Pledge of Allegiance

Pledge of Allegiance

I wonder how many times I’ve said the Pledge of Allegiance in my life.

I’m betting it’s a lot more than I’ve sang the National Anthem.

I’ve been thinking about this a lot for the past few weeks because I’m wrestling with a dilemma: I’m trying to decide if I want to participate in a Fantasy Football game at our office.

I’ve never been much of a football fan but I started playing Fantasy Football 3 years ago with the sole intent of just getting to know my co-workers a little better. It’s been fun, and I even won enough in the pool one year to buy two tickets to a game: my first and only NFL game.

But I’m conflicted.

I don’t like the NFL’s new policy demanding that all players stand for the National Anthem or remain in the locker room.

I don’t like the way this whole conversation has unfolded over the last few years. I don’t appreciate the name-calling, especially by the President, who should be above such things.

I don’t appreciate the desire by so many to sweep the whole thing under the rug. I don’t appreciate people having their patriotism questioned because they’re raising their voices to right a wrong.

Sure, I could be offended by the kneeling. I’m a veteran. I’ve participated in more flag ceremonies than I can even begin to count. I’ve taught my sons to stand for the National Anthem and we’ve done it countless times at baseball games and we do it proudly.

But we also say the Pledge of Allegiance and probably do so far more frequently than we stand for the National Anthem.

There’s a big difference between the two: the National Anthem doesn’t ask anything of us. The lyrics and tune are inspiring, but they don’t call us to do anything but marvel at the idea that the flag was still flying after a long night of bombardment. Noteworthy and motivating, for sure, but there’s no call to action.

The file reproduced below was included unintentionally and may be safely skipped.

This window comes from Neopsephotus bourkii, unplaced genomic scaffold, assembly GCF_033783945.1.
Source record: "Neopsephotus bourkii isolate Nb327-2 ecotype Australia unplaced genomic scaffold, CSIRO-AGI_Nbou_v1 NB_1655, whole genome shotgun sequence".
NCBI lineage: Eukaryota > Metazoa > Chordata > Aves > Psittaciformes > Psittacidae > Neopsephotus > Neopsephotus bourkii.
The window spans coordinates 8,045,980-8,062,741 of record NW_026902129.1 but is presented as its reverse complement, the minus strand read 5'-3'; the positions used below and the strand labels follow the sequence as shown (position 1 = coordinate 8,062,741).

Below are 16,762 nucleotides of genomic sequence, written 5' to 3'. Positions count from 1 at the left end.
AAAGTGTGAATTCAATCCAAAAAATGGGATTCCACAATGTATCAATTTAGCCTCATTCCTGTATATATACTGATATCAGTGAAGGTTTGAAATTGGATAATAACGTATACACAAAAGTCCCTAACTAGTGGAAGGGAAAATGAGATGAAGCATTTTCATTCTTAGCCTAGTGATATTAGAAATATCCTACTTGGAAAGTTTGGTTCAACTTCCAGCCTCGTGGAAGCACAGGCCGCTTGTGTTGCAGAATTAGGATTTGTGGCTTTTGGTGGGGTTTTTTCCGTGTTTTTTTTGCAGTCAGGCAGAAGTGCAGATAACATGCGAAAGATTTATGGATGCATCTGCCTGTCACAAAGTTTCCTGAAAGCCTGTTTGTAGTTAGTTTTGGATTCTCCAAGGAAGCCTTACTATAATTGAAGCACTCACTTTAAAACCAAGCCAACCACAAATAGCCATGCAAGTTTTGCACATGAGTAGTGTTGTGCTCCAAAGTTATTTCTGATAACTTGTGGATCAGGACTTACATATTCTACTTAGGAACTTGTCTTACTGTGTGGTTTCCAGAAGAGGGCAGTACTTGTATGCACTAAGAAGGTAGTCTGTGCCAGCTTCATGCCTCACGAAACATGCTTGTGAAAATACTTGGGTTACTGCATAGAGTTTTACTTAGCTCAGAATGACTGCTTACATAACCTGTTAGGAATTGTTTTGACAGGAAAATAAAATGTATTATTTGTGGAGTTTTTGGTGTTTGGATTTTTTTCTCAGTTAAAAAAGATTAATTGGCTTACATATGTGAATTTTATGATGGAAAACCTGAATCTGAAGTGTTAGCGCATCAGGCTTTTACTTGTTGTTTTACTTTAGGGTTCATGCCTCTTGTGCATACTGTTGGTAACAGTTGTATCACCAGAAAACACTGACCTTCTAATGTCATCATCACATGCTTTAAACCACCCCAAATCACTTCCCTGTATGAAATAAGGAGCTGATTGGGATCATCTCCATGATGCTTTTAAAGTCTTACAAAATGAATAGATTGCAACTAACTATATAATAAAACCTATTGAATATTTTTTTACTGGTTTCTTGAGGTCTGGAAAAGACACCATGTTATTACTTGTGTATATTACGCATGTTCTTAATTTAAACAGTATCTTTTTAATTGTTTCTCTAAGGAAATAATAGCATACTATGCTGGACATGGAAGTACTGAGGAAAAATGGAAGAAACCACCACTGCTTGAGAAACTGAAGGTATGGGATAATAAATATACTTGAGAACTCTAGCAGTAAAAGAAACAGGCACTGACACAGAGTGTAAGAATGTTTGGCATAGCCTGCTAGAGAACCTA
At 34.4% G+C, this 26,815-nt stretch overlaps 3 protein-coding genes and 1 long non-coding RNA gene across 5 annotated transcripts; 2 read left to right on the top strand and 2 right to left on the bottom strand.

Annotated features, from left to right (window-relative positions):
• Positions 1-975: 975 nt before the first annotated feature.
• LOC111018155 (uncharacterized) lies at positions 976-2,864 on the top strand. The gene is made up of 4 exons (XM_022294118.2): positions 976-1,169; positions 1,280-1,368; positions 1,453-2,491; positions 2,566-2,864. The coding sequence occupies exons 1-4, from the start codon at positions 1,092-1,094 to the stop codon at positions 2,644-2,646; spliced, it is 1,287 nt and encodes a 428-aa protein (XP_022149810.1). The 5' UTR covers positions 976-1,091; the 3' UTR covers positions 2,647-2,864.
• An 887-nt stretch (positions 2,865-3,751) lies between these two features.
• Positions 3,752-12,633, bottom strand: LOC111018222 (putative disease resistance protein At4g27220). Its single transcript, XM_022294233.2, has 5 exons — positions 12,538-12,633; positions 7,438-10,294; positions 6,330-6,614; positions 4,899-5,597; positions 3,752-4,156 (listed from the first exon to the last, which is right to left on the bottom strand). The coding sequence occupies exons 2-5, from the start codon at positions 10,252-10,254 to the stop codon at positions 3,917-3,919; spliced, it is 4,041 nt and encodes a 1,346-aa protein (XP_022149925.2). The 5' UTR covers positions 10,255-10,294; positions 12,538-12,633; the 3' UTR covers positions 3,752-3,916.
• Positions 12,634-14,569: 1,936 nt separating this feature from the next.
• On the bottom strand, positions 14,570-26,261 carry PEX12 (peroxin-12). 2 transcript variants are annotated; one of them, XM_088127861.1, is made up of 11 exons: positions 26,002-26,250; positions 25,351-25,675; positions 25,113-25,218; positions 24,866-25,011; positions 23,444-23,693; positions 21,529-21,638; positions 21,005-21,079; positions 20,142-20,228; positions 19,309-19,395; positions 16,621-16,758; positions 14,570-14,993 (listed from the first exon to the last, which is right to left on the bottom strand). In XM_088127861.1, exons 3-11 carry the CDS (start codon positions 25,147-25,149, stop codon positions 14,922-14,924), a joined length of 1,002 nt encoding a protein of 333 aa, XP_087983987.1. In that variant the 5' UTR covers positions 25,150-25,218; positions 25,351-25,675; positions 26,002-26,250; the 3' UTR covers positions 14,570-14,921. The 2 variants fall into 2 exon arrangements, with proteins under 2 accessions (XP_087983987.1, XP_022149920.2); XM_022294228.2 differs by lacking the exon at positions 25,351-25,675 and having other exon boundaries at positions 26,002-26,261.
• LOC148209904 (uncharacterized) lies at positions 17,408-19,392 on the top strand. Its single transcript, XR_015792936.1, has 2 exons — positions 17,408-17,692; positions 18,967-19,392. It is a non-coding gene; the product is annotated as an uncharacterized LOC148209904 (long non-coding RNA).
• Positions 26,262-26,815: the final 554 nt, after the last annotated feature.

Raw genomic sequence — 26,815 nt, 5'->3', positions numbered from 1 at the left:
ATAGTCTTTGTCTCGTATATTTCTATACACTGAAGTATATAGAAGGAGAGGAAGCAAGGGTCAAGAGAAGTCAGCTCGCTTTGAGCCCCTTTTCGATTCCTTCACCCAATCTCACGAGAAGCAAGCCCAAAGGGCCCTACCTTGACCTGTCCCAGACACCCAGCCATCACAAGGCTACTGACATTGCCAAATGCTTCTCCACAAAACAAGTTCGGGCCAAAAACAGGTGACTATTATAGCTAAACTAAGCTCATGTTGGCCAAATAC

The Pledge of Allegiance, however, asks us to have skin in the game. It asks us to pledge allegiance to more than just the flag.

It calls us to pledge allegiance to the ideal of “liberty and justice for all”.

And that’s the dilemma we face with the NFL National Anthem policy.

Can we look around at our country and say, without a doubt, that we are actively pursuing liberty and justice for all? If we’re truly honest, can we really say that all citizens, regardless of their race, are being treated fairly by the institutions that are supposed to serve and protect them?

It’d be delusional to say yes to either of those questions.

So, what’s the answer?

Being angry at players protesting isn’t going to help the situation.

Silencing them through intimidation and fines isn’t going to make the injustice go away.

Twisting the conversation to make it about “blue lives” or respect for military personnel or first responders doesn’t address the core issue.

Conversely, portraying police as the “enemy” doesn’t help, either. What helps is when all parties involved take the time and patience to reach out and understand each other. I don’t see this mentioned often, but quite a few NFL teams and players have made bold, intentional steps to facilitate conversations between communities of color and law-enforcement agencies. There’s a lot of good work happening already.

But nothing is really going to provide a lasting peace to this issue until we confront the ugly truth that our country has a race problem. And I don’t say that lightly or with any intent to demean our country, but with the greatest amount of love and desire for our country to be better.

I’m a white guy. I could pretend there’s no issue at all or that racism isn’t my issue because it doesn’t affect me.

But I’m a human being and I’m a person who believes in a God that created all of us equally. It hurts my soul to witness racism or oppression of any group, so I’m unwilling to look away or do nothing.

Liberty and justice for all. That’s what we pledge and what we should be striving for. It lifts all of us.

Am I going to play Fantasy Football this year? I don’t know yet.

But I do know that I’m going to keep reaching and teaching and preaching that our noblest goal is liberty and justice for all.

Maybe we should start saying the Pledge of Allegiance at the beginning of games instead of the National Anthem. I don’t really enjoy singing, anyway.

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